Background: Although costs of medical care for cancer have been investigated extensively, patient time costs associated with cancer care have rarely been estimated systematically. In this study, we estimated patient time costs associated with cancer care in patients aged 65 years and older in the United States.
Methods: We identified 763,527 patients with breast, colorectal, corpus uteri, gastric, head and neck, lung, melanoma of the skin, ovary, prostate, renal, and urinary bladder cancers from linked Surveillance, Epidemiology, and End Results-Medicare files and 1,145,159 noncancer control subjects among Medicare enrollees who were matched by sex, age-group, and geographic location. Frequency of service use was calculated by category for patients and control subjects using Medicare claims data from 1995 to 2001. For each service category, time estimates were combined with service frequency and an hourly value of patient time. Net patient time costs were summed in the initial, continuing, and last-year-of-life phases of care for each tumor site. Net time cost estimates for the initial phase of care were applied to national estimates of numbers of new cancers in 2005 to obtain national time costs for the initial phase of care.
Results: Net patient time costs during the initial phase of care ranged from 271 dollars (95% confidence interval [CI] = 213 dollars to 329 dollars) and 842 dollars (95% CI = 806 dollars to 878 dollars) for melanoma of the skin and prostate cancer, respectively, to 5348 dollars (95% CI = 4978 dollars to 5718 dollars) and 5605 dollars (95% CI = 5273 dollars to 5937 dollars) for gastric and ovarian cancers, respectively. Net patient time costs for care during the last year of life ranged from 1509 dollars (95% CI = 1343 dollars to 1675 dollars) for melanoma of the skin to 7799 dollars (95% CI = 7433 dollars to 8165 dollars), 7435 dollars (95% CI = 7207 dollars to 7663 dollars), and 7388 dollars (95% CI = 7018 dollars to 7758 dollars) for gastric, lung, and ovarian cancers, respectively. In 2005, patient time costs for the initial phase of care were 2.3 billion dollars.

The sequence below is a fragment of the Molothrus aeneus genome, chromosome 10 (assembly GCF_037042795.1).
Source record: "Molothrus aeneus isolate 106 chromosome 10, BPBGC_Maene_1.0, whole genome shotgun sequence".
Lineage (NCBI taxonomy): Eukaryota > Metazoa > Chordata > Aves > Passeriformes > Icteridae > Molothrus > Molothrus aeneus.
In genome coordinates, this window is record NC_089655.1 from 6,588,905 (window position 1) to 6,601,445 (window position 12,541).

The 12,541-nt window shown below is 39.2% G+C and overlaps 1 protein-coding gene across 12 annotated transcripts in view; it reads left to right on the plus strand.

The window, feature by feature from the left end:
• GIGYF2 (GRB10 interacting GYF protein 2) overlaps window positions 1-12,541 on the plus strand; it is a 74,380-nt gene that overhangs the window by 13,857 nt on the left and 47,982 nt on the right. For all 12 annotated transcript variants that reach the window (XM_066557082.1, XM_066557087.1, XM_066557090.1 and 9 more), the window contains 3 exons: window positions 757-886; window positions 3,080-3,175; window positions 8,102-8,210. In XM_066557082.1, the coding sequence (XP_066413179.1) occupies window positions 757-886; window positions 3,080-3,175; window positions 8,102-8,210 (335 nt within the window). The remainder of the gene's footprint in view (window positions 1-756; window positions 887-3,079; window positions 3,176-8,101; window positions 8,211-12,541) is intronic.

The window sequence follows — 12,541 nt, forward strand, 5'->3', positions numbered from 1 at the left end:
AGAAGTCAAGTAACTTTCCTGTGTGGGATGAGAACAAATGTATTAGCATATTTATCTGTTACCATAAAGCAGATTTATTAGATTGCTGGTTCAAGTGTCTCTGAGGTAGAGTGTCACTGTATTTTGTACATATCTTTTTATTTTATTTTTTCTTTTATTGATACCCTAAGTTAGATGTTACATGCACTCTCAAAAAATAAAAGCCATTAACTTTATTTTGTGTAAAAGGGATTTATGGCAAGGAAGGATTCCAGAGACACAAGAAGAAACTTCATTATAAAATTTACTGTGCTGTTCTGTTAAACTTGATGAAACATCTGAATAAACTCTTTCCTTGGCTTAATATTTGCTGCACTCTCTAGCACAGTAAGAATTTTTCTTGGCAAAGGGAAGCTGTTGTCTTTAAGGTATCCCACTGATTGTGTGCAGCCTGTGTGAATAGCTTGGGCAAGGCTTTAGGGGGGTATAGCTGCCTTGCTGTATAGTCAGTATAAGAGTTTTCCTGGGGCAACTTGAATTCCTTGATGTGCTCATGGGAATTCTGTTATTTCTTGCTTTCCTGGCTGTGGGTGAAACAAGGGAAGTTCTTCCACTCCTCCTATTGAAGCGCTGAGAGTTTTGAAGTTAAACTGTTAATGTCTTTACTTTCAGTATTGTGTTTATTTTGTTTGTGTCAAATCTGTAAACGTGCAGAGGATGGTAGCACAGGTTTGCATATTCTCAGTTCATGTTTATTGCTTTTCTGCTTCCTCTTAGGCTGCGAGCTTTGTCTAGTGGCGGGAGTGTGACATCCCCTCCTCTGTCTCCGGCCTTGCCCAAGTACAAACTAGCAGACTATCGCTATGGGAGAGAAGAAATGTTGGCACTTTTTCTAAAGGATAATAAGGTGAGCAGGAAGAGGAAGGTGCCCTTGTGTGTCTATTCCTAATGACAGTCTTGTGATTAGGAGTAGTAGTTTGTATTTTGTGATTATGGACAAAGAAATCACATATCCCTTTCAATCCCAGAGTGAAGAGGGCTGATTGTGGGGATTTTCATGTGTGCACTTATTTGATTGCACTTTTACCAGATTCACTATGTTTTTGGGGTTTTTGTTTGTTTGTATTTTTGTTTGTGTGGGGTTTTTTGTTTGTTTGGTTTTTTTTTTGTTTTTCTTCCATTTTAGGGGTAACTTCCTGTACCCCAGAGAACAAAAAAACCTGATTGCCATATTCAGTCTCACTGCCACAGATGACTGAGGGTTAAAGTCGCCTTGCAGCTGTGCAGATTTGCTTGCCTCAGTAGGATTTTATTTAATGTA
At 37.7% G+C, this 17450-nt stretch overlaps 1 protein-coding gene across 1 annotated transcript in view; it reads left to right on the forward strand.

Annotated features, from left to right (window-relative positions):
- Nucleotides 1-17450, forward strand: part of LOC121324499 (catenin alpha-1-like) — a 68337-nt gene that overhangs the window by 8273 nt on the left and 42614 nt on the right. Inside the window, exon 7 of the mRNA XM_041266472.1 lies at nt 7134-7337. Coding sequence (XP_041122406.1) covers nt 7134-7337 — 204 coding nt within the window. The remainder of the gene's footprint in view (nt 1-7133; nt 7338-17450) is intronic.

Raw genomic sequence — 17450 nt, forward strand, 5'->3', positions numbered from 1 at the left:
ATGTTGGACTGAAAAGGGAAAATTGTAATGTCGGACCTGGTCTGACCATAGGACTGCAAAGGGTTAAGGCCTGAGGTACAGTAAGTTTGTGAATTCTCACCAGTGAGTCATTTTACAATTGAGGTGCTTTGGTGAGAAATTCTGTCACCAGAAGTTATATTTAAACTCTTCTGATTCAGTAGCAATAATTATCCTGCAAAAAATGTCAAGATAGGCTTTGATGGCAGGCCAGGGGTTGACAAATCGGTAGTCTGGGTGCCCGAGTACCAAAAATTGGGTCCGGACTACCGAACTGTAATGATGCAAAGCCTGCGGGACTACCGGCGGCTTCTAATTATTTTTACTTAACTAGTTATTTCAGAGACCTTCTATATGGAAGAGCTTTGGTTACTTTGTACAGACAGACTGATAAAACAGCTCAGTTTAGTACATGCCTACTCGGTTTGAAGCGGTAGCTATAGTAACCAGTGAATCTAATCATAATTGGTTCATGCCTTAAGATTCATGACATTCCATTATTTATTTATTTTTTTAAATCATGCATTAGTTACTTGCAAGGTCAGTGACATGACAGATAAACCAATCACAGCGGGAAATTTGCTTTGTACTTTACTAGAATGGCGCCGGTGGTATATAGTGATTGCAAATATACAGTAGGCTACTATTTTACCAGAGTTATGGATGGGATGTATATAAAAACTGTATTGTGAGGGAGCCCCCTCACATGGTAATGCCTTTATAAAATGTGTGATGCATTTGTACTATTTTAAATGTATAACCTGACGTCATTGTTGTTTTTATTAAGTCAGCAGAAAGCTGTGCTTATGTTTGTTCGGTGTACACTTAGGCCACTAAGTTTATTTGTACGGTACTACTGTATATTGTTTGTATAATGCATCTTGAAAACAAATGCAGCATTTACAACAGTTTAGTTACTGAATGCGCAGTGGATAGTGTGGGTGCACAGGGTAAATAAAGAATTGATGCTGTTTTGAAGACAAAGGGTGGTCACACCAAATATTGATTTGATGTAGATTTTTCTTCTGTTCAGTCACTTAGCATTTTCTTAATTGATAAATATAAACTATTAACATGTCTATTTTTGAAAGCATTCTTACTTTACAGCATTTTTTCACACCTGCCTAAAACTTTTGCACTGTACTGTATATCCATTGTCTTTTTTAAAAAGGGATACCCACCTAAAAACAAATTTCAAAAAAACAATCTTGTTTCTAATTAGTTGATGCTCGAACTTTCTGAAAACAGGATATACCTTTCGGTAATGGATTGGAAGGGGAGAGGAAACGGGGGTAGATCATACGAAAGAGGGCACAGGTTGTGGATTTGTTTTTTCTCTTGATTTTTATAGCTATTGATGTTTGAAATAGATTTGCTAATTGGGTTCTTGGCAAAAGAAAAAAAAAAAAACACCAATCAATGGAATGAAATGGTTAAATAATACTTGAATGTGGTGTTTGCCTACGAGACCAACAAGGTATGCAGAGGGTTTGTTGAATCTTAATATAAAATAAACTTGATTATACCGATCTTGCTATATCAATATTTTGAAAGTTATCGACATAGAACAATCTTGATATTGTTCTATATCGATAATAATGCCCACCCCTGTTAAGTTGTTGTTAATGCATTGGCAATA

Conclusions: Patient time costs for cancer care in the United States are substantial and vary by tumor site and phase of care, likely reflecting differences in stage at diagnosis and availability and intensity of treatment.